Strike Vote Informer: vote and reasons for strike explained

Dear Colleagues,

A week from today, we will be taking a vote at our general assembly to go on strike for up to five days. In the coming days, we will be providing you all the requisite background information through this Strike Vote Informer newsletter series. Today, we will explain the coordination of the strike vote, the meaning of the motions, and why a strike vote is being called at this moment.

How will the strike vote mandate work?

Between now and May 11, all public sector unions of the CSN will be voting on the same strike motion. Within this process, a union will achieve a mandate to strike if a) they vote in favour of the motion and b) their respective union federation, in our case, FNEEQ, gets a double majority outcome; this means the majority of all votes cast at the 46 FNEEQ Cegep-teacher unions and the majority of those unions (24 or more) obtain a majority outcome in their local votes.

If a local union votes against the strike and the double mandate is achieved by the federation, that local union does not have a mandate to go on strike. However, that union may choose rally with the federation through a rally vote (item 7 on the GA agenda). A successful rally vote means that the union will rally and go on strike along with the federation, despite originally voting against the strike. If a union is successful in the strike vote (which we hope will be the case for JACFA), the rally vote will not be necessary.

Who will decide which five days to strike, if the mandate is obtained?

Because the strike mandate explicitly stipulates coordination with CSN federations, the dates of the strikes will be determined by the coordinating committee of the CCSPP of the CSN. Depending on what is most strategically advantageous, the strike may be province wide (“national”), by sector (e.g. health or education), or by federation.

Will we definitely be on Strike for 5 days, if the vote is successful?

No. Depending how the negotiations go, and how the government respond to the strike mandate, we may go on strike from 0 to 5 days. Usually, with mandates approved and the prospects of strikes imminent, negotiations pick up pace. That is precisely the point of strike votes, to add the requisite pressure for the government to move. In 2015, we voted for six strike days, but went on strike for three before a deal was reached and approved.

Why are we choosing to go on strike now? particularly given the challenges of Covid?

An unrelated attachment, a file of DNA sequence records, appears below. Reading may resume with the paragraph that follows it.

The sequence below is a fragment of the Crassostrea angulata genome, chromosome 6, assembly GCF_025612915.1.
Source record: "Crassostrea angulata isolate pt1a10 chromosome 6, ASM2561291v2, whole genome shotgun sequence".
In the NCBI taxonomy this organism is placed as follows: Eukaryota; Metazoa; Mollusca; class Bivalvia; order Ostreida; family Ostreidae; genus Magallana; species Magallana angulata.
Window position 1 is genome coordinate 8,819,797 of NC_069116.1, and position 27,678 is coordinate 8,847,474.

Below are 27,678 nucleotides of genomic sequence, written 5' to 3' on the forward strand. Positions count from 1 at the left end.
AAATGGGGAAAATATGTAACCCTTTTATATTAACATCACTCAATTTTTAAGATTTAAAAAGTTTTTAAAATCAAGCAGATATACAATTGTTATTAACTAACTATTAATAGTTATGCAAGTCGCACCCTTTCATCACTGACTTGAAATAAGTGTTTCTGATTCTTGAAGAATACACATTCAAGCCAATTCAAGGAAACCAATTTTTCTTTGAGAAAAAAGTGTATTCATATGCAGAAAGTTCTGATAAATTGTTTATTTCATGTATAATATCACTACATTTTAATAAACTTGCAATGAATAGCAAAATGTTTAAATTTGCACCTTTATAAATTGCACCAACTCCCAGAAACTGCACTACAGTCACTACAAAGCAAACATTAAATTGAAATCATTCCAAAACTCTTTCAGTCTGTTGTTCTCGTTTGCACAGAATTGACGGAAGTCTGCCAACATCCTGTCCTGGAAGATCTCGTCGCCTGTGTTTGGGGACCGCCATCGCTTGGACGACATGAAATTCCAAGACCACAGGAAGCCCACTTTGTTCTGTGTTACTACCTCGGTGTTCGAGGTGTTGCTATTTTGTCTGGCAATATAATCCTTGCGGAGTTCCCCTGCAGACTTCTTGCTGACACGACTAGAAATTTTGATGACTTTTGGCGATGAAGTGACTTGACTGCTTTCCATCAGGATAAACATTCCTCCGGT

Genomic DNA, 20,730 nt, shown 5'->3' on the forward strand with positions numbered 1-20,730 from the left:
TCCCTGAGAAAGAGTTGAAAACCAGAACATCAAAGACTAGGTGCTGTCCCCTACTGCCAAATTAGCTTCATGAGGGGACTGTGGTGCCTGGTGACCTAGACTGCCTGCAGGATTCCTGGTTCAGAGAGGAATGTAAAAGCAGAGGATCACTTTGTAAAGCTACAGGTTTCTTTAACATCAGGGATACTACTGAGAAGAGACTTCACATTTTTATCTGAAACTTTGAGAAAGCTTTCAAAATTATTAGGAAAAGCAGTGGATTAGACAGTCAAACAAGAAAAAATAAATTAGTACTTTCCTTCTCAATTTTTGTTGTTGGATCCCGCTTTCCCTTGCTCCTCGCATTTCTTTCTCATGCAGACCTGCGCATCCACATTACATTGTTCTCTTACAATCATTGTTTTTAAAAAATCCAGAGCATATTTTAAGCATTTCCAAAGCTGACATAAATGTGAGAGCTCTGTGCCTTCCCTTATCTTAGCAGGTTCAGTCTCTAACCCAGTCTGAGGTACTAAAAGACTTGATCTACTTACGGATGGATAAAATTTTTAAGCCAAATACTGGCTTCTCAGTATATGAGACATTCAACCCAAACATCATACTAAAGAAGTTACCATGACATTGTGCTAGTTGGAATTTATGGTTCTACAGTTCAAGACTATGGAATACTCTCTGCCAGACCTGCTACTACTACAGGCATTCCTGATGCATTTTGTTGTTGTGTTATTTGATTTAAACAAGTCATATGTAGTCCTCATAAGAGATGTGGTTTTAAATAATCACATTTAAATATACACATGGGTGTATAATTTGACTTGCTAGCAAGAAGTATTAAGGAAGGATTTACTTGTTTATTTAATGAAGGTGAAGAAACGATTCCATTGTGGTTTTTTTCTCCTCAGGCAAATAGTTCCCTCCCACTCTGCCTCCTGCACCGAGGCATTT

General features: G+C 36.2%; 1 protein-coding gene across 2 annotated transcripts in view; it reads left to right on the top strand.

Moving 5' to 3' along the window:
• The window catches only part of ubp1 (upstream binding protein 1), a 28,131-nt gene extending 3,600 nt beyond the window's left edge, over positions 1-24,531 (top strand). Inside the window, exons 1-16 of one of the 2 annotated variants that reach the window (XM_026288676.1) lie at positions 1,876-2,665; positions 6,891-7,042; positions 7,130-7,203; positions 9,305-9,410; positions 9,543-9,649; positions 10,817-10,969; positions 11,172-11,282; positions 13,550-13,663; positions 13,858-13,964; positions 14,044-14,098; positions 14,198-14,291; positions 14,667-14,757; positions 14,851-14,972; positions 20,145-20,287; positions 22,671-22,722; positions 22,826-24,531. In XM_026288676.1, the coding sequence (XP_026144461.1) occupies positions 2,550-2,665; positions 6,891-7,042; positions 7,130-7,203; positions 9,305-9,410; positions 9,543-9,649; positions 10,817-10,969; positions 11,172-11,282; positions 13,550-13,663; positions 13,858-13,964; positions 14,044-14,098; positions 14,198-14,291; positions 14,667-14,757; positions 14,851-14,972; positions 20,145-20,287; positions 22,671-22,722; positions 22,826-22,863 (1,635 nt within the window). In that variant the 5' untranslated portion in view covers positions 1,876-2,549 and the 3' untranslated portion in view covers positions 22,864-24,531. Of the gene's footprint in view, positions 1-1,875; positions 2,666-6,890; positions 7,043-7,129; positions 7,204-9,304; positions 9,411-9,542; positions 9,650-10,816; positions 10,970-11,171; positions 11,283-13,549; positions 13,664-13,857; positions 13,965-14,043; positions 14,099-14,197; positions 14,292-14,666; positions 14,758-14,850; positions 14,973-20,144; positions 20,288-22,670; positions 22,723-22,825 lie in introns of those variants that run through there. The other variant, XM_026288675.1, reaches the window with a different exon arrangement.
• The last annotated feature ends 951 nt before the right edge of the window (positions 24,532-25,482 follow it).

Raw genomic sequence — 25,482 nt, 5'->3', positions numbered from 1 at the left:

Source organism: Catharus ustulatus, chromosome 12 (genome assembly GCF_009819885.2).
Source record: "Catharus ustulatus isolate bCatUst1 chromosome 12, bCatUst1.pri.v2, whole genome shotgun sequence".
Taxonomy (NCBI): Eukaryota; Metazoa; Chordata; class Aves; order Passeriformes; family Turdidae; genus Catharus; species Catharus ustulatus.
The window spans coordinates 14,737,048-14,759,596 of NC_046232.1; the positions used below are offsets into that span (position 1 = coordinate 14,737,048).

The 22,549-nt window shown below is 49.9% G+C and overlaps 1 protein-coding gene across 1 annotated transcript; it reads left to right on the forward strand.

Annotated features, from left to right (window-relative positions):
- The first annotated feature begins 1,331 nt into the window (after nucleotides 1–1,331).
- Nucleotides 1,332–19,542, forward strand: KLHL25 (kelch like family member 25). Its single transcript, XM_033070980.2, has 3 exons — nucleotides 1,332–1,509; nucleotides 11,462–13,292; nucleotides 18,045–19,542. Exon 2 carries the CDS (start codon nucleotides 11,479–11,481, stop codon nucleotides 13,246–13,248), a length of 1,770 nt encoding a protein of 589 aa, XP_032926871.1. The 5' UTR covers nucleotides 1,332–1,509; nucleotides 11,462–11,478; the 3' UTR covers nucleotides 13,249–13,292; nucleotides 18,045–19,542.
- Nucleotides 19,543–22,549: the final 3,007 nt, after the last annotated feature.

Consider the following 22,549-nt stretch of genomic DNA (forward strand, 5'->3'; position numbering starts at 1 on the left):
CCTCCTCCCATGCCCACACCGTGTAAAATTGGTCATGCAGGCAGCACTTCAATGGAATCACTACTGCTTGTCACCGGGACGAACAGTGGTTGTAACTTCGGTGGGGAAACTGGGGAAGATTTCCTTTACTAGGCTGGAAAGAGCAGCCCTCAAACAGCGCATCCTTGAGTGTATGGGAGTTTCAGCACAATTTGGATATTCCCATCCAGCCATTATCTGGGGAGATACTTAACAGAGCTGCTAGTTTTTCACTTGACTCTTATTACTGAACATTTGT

The negotiations have been stalled for months, and our collective agreements have expired for more than one year. The government has offered us very little in response to our salary demands, and very little money for the sectoral demands that address real issues in health, education, and social services. While the pandemic has made mobilization more challenging, it has also laid bare the many problems that have been festering the public service long before the pandemic, and compounded by years of government “austerity” and underfunding. The pandemic has also underscored the urgency with which we need to resolve many of the issues. We simply cannot wait for the next round of negotiations, in two to three years. The government has thus far shown that it will not listen to reason. And thus, we are left with little choice but to demonstrate our resolve with a strike mandate.

What are the outstanding issues? What about the latest government offer on April 1?

None of the outstanding issues mentioned in our recent Négo Updates (link to sectoral and central table updates) have been resolved. On April 1, the government proposed a new offer. But it contained no substantial improvements. At the central table, on salary, they only offered slightly improved lump sum payments, a concept which JACFA has resolutely and explicitly rejected in a GA motion. They also offered the possibility of partial inflation protection, of a 1% salary increase, but only if annual inflation surpassed 5%! In the past 25 years, Canada’s inflation rate has never surpassed 5%! At the sectoral tables, there was no new money offered. You can read Info-Négo from FNEEQ (in English and in French) that gives a more complete overview of the government’s latest offer, in English and French.

In upcoming editions, we will address strike pay, scenarios for picketing, and prospects of decrees.

We hope to see you on the 20th.

In solidarity,

The JACFA Executive